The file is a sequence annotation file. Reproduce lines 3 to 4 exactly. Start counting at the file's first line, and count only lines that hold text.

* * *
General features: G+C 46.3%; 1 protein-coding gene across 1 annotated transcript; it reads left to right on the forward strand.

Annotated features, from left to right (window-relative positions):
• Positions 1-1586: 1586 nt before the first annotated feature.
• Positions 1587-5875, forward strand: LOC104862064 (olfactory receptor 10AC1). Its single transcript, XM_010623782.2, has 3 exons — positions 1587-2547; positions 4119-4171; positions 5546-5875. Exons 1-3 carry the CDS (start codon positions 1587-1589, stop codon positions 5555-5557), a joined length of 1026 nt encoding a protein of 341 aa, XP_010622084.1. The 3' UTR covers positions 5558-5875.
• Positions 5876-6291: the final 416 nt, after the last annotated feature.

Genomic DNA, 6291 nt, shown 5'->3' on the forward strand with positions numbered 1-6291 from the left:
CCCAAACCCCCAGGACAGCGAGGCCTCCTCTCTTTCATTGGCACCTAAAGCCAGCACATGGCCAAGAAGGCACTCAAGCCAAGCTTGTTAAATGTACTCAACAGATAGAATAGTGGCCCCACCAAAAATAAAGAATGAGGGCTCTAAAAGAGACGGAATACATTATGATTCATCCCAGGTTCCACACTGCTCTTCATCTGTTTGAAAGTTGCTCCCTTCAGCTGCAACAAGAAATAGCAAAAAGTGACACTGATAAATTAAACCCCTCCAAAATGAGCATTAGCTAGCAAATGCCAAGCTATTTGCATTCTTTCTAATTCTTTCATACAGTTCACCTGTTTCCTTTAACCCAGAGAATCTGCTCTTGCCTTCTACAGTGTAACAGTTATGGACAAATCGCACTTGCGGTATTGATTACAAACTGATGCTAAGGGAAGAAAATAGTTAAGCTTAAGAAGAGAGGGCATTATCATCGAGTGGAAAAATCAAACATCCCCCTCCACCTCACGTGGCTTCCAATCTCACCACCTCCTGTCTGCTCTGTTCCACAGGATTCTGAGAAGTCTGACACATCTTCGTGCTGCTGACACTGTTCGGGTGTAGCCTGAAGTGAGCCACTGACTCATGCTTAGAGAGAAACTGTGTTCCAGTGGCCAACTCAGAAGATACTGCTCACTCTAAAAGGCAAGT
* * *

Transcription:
• Positions 1-1586: 1586 nt before the first annotated feature.
• Positions 1587-5875, forward strand: LOC104862064 (olfactory receptor 10AC1). Its single transcript, XM_010623782.2, has 3 exons — positions 1587-2547; positions 4119-4171; positions 5546-5875. Exons 1-3 carry the CDS (start codon positions 1587-1589, stop codon positions 5555-5557), a joined length of 1026 nt encoding a protein of 341 aa, XP_010622084.1. The 3' UTR covers positions 5558-5875.